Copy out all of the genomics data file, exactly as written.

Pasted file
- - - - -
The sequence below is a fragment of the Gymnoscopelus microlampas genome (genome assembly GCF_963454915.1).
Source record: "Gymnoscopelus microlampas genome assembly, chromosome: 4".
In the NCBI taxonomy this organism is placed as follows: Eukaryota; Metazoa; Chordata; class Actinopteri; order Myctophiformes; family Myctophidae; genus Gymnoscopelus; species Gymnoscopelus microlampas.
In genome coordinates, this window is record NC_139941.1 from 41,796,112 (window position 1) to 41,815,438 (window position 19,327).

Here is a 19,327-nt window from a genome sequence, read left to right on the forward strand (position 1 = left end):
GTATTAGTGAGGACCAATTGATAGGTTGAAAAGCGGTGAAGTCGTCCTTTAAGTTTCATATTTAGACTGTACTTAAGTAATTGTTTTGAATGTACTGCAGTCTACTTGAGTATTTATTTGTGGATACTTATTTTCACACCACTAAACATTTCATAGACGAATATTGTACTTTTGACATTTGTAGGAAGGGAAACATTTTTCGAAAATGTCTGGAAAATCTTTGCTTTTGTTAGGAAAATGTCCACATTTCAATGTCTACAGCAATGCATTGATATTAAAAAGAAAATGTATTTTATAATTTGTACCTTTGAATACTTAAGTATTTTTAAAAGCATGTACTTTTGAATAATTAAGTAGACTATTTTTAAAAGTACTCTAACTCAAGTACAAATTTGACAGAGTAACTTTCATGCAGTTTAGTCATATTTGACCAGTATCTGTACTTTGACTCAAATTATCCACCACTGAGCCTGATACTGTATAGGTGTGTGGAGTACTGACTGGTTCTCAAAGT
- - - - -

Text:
The sequence below is a fragment of the Gymnoscopelus microlampas genome (genome assembly GCF_963454915.1).
Source record: "Gymnoscopelus microlampas genome assembly, chromosome: 4".
In the NCBI taxonomy this organism is placed as follows: Eukaryota; Metazoa; Chordata; class Actinopteri; order Myctophiformes; family Myctophidae; genus Gymnoscopelus; species Gymnoscopelus microlampas.
In genome coordinates, this window is record NC_139941.1 from 41,796,112 (window position 1) to 41,815,438 (window position 19,327).

Here is a 19,327-nt window from a genome sequence, read left to right on the forward strand (position 1 = left end):
GTATTAGTGAGGACCAATTGATAGGTTGAAAAGCGGTGAAGTCGTCCTTTAAGTTTCATATTTAGACTGTACTTAAGTAATTGTTTTGAATGTACTGCAGTCTACTTGAGTATTTATTTGTGGATACTTATTTTCACACCACTAAACATTTCATAGACGAATATTGTACTTTTGACATTTGTAGGAAGGGAAACATTTTTCGAAAATGTCTGGAAAATCTTTGCTTTTGTTAGGAAAATGTCCACATTTCAATGTCTACAGCAATGCATTGATATTAAAAAGAAAATGTATTTTATAATTTGTACCTTTGAATACTTAAGTATTTTTAAAAGCATGTACTTTTGAATAATTAAGTAGACTATTTTTAAAAGTACTCTAACTCAAGTACAAATTTGACAGAGTAACTTTCATGCAGTTTAGTCATATTTGACCAGTATCTGTACTTTGACTCAAATTATCCACCACTGAGCCTGATACTGTATAGGTGTGTGGAGTACTGACTGGTTCTCAAAGT